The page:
Clinton victory as Senate votes for China trade pact

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The Independent Online

The US Senate was set to hand President Clinton a signal victory last night, voting by a solid majority to normalise trade relations with China despite international unease over its human rights record.

The US Senate was set to hand President Clinton a signal victory last night, voting by a solid majority to normalise trade relations with China despite international unease over its human rights record.

Passage of the Bill, which grants China permanent "most favoured nation" status and clears the way for it to join the World Trade Organisation, is likely to be seen as one of the biggest achievements of Bill Clinton's presidency.

The White House said that the vote would mark a turning point in US-China relations, comparable to Richard Nixon's epoch-making visit to Peking in 1972. The US trade representative, Charlene Barshevsky, said the new law not only provided "tremendous opportunities for US workers, farmers and businesses", it was also "the best way to promote reform in China and stability in the region". The retiring senator for New York, Daniel Patrick Moynihan, described the vote as one of the most important since the Second World War.

Once Mr Clinton signs the Bill into law, Congress will be able to abandon its annual jousting match over "most favoured nation trading status" for China, which has been a hostage to political circumstances for the past 20 years.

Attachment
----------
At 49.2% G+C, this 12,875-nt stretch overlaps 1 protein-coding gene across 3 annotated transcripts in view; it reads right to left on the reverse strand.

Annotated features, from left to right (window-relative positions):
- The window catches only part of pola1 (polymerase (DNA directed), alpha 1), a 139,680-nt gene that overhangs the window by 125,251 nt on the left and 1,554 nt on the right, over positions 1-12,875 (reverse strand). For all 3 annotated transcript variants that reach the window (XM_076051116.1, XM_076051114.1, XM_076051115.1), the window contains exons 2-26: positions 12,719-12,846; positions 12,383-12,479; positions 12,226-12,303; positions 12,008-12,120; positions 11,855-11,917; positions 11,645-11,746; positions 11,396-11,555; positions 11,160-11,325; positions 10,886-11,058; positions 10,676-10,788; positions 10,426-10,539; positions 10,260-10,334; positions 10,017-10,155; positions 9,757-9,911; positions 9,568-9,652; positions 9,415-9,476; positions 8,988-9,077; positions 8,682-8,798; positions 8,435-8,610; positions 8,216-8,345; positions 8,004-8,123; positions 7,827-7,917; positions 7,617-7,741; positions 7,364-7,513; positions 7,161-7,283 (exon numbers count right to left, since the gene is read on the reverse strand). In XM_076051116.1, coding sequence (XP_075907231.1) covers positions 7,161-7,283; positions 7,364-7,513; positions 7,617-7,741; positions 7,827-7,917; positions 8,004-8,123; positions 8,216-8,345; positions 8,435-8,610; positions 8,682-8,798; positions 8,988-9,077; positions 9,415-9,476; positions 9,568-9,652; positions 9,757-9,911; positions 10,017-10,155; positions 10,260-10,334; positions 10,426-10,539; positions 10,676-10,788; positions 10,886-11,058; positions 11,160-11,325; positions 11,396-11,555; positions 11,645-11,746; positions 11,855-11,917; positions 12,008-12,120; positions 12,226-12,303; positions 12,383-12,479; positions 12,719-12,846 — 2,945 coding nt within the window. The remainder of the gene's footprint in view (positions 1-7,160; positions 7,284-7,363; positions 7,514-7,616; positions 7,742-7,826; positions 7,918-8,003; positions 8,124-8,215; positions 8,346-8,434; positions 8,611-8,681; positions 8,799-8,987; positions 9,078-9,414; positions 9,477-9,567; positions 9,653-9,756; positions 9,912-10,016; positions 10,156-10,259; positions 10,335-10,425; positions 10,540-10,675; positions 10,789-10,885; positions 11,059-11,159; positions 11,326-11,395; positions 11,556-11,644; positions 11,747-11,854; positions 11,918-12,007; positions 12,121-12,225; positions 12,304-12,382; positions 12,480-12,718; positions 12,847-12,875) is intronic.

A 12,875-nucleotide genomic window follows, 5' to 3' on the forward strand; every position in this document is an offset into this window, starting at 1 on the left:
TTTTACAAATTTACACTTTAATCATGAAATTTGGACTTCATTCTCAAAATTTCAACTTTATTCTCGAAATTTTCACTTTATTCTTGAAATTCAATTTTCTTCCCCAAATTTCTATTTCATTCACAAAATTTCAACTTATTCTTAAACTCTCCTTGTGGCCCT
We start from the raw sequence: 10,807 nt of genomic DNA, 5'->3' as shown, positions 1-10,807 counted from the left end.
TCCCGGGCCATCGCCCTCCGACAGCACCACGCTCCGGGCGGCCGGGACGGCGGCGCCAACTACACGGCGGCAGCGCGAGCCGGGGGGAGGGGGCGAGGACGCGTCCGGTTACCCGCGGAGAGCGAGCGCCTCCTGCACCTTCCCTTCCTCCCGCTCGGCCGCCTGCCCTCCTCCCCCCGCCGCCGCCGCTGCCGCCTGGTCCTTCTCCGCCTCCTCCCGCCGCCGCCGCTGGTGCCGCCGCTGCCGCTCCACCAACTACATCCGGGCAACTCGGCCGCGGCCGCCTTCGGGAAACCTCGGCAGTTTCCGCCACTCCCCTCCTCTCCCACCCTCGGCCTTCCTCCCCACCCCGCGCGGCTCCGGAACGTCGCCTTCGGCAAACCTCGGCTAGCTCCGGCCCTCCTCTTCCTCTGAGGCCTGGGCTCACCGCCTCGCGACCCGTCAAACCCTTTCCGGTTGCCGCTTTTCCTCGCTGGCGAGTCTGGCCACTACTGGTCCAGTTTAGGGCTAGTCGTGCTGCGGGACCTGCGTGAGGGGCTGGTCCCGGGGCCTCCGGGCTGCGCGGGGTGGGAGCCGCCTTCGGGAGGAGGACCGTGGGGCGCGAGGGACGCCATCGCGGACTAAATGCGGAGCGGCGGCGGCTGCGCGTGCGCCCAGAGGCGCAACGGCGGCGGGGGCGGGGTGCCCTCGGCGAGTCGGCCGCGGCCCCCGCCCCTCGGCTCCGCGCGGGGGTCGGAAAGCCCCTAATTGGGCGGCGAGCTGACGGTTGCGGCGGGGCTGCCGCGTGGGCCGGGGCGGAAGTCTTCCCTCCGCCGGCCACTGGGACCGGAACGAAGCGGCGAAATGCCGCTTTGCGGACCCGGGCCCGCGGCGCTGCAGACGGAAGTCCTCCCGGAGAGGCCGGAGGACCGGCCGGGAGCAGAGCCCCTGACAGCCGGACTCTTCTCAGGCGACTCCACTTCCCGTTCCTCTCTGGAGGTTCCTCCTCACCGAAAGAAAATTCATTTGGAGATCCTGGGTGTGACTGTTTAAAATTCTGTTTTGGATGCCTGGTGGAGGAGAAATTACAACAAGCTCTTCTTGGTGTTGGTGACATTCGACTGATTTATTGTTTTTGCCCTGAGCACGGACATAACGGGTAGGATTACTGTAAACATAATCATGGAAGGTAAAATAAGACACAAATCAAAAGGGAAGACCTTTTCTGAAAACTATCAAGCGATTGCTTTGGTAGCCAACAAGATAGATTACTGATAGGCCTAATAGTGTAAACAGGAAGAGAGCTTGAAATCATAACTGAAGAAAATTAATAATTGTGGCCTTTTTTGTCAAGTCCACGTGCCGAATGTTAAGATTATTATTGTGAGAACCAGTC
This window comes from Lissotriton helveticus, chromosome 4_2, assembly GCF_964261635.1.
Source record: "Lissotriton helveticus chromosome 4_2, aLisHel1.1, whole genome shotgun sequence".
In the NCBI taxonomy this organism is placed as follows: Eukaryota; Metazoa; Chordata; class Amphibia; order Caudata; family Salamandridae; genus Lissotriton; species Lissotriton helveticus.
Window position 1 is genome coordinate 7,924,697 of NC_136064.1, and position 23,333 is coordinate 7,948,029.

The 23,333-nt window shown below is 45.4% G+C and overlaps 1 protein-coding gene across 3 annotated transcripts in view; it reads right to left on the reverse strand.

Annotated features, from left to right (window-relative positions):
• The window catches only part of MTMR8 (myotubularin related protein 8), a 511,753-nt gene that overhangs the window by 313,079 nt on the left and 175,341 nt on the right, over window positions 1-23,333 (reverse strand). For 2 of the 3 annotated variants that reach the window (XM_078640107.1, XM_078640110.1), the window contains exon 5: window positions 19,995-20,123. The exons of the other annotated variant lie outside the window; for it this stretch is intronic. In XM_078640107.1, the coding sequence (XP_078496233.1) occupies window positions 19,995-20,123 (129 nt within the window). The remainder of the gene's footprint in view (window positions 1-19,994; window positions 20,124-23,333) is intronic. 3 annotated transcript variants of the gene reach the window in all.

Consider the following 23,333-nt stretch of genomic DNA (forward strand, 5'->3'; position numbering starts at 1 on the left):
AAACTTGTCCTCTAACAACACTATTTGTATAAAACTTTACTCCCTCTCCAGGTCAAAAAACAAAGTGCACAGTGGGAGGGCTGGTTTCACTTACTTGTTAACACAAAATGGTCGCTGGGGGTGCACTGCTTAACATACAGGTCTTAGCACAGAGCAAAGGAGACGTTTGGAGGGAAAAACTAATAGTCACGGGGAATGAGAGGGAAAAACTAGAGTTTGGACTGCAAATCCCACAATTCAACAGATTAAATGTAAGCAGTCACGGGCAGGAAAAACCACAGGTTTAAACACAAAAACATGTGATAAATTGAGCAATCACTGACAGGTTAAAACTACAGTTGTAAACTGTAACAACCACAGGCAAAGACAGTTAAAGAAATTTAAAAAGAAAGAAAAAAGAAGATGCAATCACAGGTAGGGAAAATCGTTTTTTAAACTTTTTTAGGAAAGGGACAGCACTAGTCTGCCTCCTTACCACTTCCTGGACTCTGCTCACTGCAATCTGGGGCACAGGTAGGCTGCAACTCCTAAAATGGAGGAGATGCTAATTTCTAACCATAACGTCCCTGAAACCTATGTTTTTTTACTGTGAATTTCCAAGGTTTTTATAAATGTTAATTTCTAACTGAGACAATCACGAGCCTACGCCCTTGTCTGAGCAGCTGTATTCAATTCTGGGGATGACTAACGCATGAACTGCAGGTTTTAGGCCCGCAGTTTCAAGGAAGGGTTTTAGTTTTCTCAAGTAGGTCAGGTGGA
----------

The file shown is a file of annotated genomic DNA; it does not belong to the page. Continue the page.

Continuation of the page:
Yesterday's vote followed days of impassioned debate on the Senate floor and in committee, where opponents of the Bill argued that it granted one-sided trade advantages to China and would only depress wages and lead to job losses in the United States. China currently enjoys a $68bn (£48bn) surplus in trade with the US, supplying it with all manner of low-priced consumer goods, from toys to telephones and kitchen appliances.

While opposition was spearheaded by trade unions on the left, there was equally vocal opposition from human rights groups and from the religious right, which argued that trade privileges should not be granted without undertakings from China on the treatment of religious believers.

Among the most fervent supporters of the Bill were farmers in the American Mid-west, who hope for greatly increased grain exports to China, as well as big American corporations wanting a slice of thepotentially vast Chinese market for everything from banking, telecommunications and insurance to food.

As recently as the start of this week, there had been fears in the White House that opponents of the Bill might thwart its passage either by engineering votes for amendments that would negate its overall purpose, or by blocking a vote on the Bill as a whole. The Republican Senate leaders, however, were under pressure from two quarters: from big companies banking on an improved access to the potentially vast Chinese market and from colleagues facing re-election in November.

Congressional leaders in both chambers are keen to wrap up proceedings as quickly as is politically possible so as to adjourn for the election. Every additional day spent discussing legislation in Washington is one day fewer on the campaign trail for those of their colleagues facing re-election. And in a year when control of both houses is at stake, this is something they want to avoid.

While opposition to the Bill in the Senate was fierce, there was no doubt which way the vote would go once it was scheduled: the battle was to persuade the chairman of the foreign relations committee, Jesse Helms, to schedule it. The more public battle - and probably the sweeter victory for the White House - was in the House of Representatives in May, when Mr Clinton marshalled all his political and diplomatic skills to secure the Bill's passage by an unexpectedly strong majority after weeks of no-holds-barred lobbying by either side.

Mr Clinton, who has just four months left in office, has made free trade a central cause of his presidency and the China trade Bill into an almost personal crusade.

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